8/19/2014 - 1:10 PM

Some tips for handling data migrations in Rails

Some tips for handling data migrations in Rails

Data Migrations in Rails Apps

If you need to manipulate existing data when your code is deployed, there are two main ways to do it:

  1. Create a rake task to migrate the data after the code is deployed. This is ideal for more complex data migrations.
  2. Use ActiveRecord models in a migration. This is acceptable for smaller data manipulations.

Regardless of the method you use, make sure to test your migrations before submitting them.

Data Migrations in Models

The problem with putting data migrations in models is that they can error out if model logic changes, which is a big pain when deploying to production. However, sometimes a rake task can be overkill for a simple manipulation. Here are some ways to minimize the risk of updating data in migrations.

Avoid ActiveRecord

SQL doesn't care about validations and all the other logic that comes with ActiveRecord models, so executing a raw query can be less error prone. However, executing raw SQL can also be dangerous.

Stub Out Models

Stubbing out a model in your migrations has two main advantages:

  1. Guards against the case where a model is removed from the codebase but is still being called in a migration.
  2. Prevents validations from being run and eliminates overhead from associations.
class AddStatusToModem < ActiveRecord::Migration
  class Modem < ActiveRecord::Base

  def up
    add_column :modems, :status, :string

    Modem.find_each do |modem|
      modem.status = 'active'!

  def down
    remove_column :modems, :status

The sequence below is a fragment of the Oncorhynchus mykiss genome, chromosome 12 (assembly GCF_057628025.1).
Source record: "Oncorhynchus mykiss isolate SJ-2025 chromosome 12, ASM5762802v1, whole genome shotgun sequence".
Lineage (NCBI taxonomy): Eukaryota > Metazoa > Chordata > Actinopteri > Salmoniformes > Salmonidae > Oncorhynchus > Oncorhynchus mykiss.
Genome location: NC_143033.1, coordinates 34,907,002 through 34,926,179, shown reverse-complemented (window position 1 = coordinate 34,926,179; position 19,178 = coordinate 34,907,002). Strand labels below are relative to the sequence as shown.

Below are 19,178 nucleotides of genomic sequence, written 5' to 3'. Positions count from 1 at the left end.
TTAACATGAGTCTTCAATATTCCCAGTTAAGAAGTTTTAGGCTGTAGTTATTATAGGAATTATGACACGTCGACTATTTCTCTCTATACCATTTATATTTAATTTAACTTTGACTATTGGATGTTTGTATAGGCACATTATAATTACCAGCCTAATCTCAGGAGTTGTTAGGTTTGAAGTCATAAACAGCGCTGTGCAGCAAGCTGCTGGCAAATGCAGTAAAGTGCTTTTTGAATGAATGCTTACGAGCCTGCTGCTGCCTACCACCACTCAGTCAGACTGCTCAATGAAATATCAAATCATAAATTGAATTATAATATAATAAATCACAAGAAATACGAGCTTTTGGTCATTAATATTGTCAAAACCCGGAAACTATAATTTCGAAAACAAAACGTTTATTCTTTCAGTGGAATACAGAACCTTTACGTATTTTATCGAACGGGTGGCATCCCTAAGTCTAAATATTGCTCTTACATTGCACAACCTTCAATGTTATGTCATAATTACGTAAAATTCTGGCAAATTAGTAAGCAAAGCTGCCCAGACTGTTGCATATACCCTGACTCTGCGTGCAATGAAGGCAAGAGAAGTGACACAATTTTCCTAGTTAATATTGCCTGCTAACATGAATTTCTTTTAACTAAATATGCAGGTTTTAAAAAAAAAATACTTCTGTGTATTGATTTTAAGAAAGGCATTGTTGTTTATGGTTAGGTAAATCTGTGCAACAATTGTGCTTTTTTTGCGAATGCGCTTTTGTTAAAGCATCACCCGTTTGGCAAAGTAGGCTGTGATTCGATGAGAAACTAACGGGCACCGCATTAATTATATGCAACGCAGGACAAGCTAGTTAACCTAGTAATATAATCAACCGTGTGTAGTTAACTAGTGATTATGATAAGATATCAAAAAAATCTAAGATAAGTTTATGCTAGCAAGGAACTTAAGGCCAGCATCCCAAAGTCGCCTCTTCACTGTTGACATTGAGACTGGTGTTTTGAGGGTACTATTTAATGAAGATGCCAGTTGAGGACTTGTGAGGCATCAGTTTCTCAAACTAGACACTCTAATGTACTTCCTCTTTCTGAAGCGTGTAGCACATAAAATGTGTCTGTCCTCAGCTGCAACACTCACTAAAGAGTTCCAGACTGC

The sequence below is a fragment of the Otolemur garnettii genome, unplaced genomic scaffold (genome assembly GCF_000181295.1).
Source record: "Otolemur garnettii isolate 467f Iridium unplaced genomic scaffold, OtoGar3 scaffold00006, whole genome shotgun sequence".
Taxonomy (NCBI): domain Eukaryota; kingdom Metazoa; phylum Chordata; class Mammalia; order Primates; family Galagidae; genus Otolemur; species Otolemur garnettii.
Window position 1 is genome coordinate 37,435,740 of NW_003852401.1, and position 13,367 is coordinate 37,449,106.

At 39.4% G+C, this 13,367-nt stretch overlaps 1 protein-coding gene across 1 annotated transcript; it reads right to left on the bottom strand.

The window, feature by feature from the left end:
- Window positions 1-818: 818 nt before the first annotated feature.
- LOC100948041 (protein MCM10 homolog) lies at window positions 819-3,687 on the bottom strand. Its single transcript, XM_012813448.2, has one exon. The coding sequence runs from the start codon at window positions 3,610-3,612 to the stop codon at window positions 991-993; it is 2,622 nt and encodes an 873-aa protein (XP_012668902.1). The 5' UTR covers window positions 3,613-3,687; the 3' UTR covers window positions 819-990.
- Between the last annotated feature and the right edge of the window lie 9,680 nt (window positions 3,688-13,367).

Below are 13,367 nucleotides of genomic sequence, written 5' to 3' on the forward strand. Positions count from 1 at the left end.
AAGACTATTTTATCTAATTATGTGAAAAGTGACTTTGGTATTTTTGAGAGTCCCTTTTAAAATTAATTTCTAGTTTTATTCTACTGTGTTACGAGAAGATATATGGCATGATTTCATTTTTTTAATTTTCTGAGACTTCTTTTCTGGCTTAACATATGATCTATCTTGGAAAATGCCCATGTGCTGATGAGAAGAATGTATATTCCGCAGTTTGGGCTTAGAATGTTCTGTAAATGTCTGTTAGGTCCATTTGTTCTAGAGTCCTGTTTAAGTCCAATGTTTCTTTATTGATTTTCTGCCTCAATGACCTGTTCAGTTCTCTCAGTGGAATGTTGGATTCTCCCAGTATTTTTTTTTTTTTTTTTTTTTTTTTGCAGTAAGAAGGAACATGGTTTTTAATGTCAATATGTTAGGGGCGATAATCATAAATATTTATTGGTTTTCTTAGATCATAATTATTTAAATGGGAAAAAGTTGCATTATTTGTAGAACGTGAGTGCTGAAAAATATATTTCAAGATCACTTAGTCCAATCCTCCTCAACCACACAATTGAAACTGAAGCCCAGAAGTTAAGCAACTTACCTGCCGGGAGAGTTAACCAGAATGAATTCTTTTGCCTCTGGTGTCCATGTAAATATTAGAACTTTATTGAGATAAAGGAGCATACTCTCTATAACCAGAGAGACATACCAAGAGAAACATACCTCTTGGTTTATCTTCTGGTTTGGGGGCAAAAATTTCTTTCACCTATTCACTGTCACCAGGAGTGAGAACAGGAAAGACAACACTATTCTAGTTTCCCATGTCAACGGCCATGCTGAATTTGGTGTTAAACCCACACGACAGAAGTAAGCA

The call to reset_column_information ensures that the Modem model is updated and has access to the new status column.

If you are going to use models in your migrations, this is how it should be done.

Data Migrations in Rake Tasks

Handling complex data migrations in a rake task is a good idea

To create a custom rake task:

rails g task data_migration set_user_status

Then populate it with your data migration:

namespace :data_migration do
  desc "Sets the default modem status"
  task set_modem_status: :environment do
    ActiveRecord::Base.record_timestamps = false

    Modem.find_each do |modem|
        modem.status = 'active'!
        puts "Error updating #{}"

    ActiveRecord::Base.record_timestamps = true

There are a few notable things about this task:

  1. Setting ActiveRecord::Base.record_timestamps = false prevents ActiveRecord from updating the timestamps on all the records we are touching.
  2. Wrapping the updates in a begin rescue end block gives us the opportunity to catch errors and report them so we can handle problematic records later.

Stubbing out models can also help minimize the chance of failure in rake tasks.

Testing Data Migrations

First, pull down a dump of the production database with rake repl, then run your migations and verify everything looks right.